- Frantic Francis: How One Coach’s Madness Changed Football
In Frantic Francis, author Brett Perkins presents the story of one of college football’s innovative coaches of the past; one of many men in the gridiron sport’s history who have been generally forgotten today despite their contributions to the game’s styles of play. The coach examined in this fairly lengthy biography is Francis Schmidt, who headed the football programs of several schools from 1919–1942 and is a member of the College Football Hall of Fame.
A standout athlete in high school, Schmidt attended the University of Nebraska where he played football with some distinction, along with basketball and baseball. Always hard working and obsessively busy, the amazing thing about his college days is that he completed his undergraduate studies and earned a law degree, all in just three years, culminating with his graduation in 1907. Intending to pursue a career as an attorney, Schmidt temporarily put his plans on hold in order to return to his parents’ home in Arkansas City, Kansas, in order to help with the care of his mother who had become very ill.
While in Arkansas City, Schmidt began to coach the football and basketball teams of the local high school on a volunteer basis, which soon led to his becoming the school’s athletic director. After experiencing considerable success as a high school coach, he was eventually offered, and accepted, a coaching position at little Henry Kendall College in Oklahoma in 1916. After a two-year stint in the Army during World War I, Schmidt returned to Kendall for the 1919 football season and over the next two years he began to garner a reputation for running up whopping scores over out-manned opponents, a situation that bothered him not the least. The author states that Schmidt—never a modest individual—viewed running up outrageous scores as providing “tangible proof of his unique cunning” (p. 30).
It was at Kendall that one of Schmidt’s behavioral problems began to manifest itself, as on the practice field he had become notorious for his “appalling” (p. 32) amount of cursing and vulgarity. The author speculates that Schmidt may possibly have been dismissed because the school had tired of his antics, in particular his swearing. Whatever the reason for his departure, Schmidt soon ended up at the University of Arkansas as head coach of both football and basketball, handling both jobs through seven school years. He then turned up as the two-sport coach at Texas Christian University in the fall of 1929, where he guided the football team to two Southwest Conference (SWC) titles during his [End Page 521] five seasons there. One of the disappointing aspects of Frantic Francis is that the author essentially skins through the twelve years that Schmidt spent coaching in the increasingly prestigious SWC, offering readers little in the way of new information.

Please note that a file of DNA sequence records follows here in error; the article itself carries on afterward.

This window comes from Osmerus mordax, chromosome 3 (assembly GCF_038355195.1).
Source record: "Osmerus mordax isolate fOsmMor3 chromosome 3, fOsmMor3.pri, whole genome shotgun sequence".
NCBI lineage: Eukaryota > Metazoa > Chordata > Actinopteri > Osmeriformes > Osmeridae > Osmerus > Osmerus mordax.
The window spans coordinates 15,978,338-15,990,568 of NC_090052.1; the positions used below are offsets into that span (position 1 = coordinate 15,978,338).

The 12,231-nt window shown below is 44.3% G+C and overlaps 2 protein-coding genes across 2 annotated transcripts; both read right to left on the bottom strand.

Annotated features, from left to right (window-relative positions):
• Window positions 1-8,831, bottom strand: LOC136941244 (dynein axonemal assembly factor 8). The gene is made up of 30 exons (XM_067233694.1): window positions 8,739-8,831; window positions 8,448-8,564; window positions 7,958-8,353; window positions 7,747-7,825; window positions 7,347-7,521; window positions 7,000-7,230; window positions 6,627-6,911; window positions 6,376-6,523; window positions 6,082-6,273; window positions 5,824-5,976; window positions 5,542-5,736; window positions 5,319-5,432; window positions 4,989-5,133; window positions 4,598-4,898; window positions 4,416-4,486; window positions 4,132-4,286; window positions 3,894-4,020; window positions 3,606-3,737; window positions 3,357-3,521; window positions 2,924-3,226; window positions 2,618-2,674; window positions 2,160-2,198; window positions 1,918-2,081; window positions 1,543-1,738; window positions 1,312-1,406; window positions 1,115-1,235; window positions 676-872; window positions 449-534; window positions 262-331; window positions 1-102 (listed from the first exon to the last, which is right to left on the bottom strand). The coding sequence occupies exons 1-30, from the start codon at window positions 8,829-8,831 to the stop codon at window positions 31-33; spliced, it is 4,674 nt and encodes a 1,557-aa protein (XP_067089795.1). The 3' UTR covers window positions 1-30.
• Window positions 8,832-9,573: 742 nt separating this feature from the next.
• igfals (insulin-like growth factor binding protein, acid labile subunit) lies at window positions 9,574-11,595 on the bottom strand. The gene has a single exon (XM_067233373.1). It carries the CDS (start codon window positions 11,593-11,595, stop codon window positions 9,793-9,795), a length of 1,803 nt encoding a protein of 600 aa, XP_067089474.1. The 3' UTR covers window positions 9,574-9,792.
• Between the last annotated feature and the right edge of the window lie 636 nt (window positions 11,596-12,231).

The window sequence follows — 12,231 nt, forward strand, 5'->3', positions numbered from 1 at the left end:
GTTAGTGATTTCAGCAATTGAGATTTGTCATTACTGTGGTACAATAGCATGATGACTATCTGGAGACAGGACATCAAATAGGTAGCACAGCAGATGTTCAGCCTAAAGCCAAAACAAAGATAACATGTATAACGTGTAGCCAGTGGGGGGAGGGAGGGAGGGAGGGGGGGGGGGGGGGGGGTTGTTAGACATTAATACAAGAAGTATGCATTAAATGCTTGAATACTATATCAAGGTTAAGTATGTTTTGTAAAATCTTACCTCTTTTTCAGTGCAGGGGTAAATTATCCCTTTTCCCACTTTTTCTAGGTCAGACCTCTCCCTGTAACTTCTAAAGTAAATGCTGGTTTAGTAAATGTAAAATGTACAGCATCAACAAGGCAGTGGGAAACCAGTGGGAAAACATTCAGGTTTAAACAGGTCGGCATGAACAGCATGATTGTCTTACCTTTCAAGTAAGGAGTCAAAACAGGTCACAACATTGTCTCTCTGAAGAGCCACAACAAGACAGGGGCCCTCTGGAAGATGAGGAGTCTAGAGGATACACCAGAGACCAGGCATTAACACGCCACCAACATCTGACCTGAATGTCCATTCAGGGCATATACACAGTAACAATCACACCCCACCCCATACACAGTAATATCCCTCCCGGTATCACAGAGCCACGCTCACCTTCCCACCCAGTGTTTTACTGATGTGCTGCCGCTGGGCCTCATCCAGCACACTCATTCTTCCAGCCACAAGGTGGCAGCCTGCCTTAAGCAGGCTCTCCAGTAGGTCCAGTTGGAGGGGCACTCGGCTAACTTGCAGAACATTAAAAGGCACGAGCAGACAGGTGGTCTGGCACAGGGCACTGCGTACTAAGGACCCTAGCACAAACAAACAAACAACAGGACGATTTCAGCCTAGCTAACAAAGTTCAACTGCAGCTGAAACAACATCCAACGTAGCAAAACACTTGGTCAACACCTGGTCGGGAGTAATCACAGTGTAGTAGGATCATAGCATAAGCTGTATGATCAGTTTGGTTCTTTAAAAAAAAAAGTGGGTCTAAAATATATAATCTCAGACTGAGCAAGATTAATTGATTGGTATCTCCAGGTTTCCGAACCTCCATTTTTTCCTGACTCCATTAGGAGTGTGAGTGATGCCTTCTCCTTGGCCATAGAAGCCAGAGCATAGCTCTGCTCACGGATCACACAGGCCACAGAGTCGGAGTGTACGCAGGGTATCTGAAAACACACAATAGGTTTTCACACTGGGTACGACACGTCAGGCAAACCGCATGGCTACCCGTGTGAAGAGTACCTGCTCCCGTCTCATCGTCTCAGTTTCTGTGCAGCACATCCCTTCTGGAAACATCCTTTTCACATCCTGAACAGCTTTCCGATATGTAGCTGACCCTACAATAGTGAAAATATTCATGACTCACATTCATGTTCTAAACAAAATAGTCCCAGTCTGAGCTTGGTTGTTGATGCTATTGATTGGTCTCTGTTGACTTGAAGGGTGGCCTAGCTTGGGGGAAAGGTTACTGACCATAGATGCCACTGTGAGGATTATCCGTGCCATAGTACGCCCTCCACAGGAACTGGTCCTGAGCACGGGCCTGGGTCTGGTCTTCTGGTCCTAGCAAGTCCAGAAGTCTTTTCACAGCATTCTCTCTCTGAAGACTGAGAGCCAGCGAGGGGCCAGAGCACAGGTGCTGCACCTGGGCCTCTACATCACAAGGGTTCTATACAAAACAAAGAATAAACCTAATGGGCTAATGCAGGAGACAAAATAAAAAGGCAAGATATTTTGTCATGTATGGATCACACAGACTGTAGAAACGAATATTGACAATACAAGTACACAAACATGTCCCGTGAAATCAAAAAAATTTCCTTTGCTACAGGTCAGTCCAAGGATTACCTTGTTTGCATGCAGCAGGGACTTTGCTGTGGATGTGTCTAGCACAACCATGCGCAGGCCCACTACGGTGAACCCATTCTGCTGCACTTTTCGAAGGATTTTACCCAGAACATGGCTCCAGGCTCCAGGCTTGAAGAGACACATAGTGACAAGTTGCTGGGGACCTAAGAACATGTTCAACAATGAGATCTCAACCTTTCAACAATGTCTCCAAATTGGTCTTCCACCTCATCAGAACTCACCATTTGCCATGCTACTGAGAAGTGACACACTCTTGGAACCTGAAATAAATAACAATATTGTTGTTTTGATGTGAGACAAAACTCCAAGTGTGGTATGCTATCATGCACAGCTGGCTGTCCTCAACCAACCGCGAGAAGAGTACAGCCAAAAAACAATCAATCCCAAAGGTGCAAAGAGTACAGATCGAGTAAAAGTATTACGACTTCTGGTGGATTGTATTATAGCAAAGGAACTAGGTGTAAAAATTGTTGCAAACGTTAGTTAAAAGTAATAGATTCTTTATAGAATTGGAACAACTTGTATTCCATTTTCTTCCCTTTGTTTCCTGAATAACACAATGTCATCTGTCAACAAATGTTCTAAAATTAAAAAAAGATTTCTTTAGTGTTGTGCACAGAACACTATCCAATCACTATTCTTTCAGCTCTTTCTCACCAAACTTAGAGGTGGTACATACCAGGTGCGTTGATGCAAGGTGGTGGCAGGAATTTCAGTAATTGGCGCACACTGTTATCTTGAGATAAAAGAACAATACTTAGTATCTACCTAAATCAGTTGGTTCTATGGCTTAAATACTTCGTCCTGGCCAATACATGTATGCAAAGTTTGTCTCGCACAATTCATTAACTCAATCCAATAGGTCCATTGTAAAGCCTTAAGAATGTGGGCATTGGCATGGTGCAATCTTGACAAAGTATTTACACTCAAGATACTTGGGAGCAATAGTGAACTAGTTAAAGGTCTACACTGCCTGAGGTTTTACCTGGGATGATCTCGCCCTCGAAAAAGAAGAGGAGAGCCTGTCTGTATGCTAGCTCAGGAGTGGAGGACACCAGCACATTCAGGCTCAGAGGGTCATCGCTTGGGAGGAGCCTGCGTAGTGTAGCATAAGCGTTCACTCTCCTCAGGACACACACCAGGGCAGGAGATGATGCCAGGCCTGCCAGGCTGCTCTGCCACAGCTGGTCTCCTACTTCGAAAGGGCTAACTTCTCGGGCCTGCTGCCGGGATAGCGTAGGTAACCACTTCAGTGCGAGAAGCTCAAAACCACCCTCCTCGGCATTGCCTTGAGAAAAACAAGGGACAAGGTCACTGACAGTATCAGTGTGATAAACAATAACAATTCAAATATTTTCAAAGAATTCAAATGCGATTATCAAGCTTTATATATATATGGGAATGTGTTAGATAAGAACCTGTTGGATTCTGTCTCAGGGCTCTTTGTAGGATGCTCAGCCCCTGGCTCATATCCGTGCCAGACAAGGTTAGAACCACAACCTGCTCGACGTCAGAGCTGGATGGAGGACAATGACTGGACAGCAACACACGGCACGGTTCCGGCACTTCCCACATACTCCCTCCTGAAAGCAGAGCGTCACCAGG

Schmidt moved on to Ohio State to become head football coach as of the 1934 season, one of the most ambitious gridiron programs in the Big Ten, the country’s top gridiron conference at the time. The author then provides the reader with more Ohio State game-by-game detail for each of the next seven seasons than is really needed. Yet it is here that we also learn the most detail about Schmidt’s personal and football personalities, always erratic at best. He was seemingly in perpetual motion, talking rapidly, was always intense, always frenzied in his thoughts and actions, autocratic, and caustic. Relatively early on the author describes Schmidt as “a hypomanic” (p. 111), a diagnosis we are constantly reminded of throughout the book.
The author begins this book with the premise that as a football coach Schmidt was “a truly influential strategist” (p. xiv), mainly it appears on the basis of the hundreds of supposedly unique plays that the coach was constantly diagramming while in meetings, eating, or even driving his car. Along the way the author also describes Schmidt...